37:35Justice Matters will return this October. In the meantime, we'd like to share with you a podcast we think you will enjoy by our friends over at Strength & Solidarity. Strength & Solidarity is a podcast about the tools, tactics, and ideas driving and disrupting the human rights movement around the world. Host Akwe Amosu has over 30 episodes of interviews with human rights defenders form around the globe discussing ideas about how we use the language of human rights, how we build sustainable and healthy organizations, what it means to center respect and care in our movements, and asking questions about what solidarity is and how it can it be a tool to build stronger movements. We encourage you to subscribe to Strength & Solidarity as their new season starts this Fall. Today we’re going to play for you an episode that features a round table discussion recorded for International Women’s day in March of 2023 that features three feminist leaders assessing this moment in their respective fields. Akila Radhakrishnan, President of the Global Justice Center in New York, Hala Al Karib, Director of the Strategic Initiative for Women in the Horn of Africa, and Mary Jane Real, until recently co-director of the Urgent Action Fund for Women – Asia Pacific speak with Akwe Amosu about the state of women's rights globally. More about this episode from Strength & Solidarity: How should we describe the state of the global struggle for women’s rights? It is surely impossible to make a single overarching assessment– even as battles are won on one front, major challenges remain – or emerge - on another. Yet if it is hard to generalize about progress, we can at least note that conditions are scarcely favourable. To pick only three global trends - authoritarian rule, identity-based exclusion and economic instability - none of these help advance women’s freedoms. As International Women’s Day 2023 approaches, we invite three feminist leaders to assess this moment in their respective fields. For a list of supplemental readings and additional information about this episode’s content, visit https://strengthandsolidarity.org/podcasts/ Contact us at [email protected]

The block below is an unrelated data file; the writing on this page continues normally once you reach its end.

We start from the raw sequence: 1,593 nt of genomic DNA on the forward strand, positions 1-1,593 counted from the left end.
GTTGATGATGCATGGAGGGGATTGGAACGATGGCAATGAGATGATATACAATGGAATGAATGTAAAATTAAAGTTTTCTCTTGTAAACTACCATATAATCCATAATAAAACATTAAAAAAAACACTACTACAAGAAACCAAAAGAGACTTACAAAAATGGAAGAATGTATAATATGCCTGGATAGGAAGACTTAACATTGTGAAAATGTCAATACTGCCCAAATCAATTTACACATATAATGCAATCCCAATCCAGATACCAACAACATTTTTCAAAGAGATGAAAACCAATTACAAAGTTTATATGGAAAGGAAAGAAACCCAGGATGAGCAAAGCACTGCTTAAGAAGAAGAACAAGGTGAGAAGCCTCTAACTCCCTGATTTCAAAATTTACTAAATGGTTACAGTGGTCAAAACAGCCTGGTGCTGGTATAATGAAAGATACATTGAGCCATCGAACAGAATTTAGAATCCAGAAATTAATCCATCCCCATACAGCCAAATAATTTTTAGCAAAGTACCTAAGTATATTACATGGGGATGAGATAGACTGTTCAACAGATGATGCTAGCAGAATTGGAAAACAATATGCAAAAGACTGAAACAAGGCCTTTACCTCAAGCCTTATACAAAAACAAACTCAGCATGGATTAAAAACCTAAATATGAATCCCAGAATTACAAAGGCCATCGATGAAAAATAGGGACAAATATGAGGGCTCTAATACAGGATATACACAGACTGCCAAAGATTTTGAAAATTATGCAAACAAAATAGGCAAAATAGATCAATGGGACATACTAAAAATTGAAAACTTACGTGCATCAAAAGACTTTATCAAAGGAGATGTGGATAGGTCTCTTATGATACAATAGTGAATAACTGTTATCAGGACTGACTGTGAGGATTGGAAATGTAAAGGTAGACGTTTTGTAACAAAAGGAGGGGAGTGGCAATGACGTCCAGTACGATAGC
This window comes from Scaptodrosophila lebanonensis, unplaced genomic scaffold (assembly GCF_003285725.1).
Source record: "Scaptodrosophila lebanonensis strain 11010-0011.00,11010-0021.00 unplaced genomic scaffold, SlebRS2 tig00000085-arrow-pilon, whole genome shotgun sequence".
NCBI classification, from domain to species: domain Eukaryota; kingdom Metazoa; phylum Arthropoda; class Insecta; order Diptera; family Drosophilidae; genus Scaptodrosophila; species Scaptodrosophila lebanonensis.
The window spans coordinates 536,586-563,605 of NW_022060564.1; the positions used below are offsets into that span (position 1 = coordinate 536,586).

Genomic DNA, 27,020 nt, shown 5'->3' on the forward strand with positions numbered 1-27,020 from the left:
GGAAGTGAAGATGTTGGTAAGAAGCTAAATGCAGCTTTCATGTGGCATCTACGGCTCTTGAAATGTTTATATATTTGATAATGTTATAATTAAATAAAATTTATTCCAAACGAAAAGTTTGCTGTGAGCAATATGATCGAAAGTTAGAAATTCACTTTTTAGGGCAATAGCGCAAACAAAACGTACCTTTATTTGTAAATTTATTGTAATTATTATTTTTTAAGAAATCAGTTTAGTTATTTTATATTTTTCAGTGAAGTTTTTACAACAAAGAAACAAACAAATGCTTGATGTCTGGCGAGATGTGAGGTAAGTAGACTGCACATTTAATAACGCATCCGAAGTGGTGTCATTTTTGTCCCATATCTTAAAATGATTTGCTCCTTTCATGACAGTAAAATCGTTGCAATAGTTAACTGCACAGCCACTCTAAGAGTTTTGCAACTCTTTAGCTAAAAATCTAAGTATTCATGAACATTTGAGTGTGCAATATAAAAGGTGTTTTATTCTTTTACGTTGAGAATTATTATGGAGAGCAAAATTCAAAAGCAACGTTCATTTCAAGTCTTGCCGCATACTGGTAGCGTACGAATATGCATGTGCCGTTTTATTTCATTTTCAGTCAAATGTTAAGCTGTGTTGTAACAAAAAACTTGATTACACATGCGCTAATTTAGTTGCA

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Justice Matters returns this October
1:30The human rights podcast Justice Matters returns this October with host Maggie Gates, Executive Director of the Carr Center, and a team of Harvard faculty members acting as rotating co-hosts, including Mathias Risse, Aminta Ossom, Rob Wilkinson, and Yanilda Gonzalez.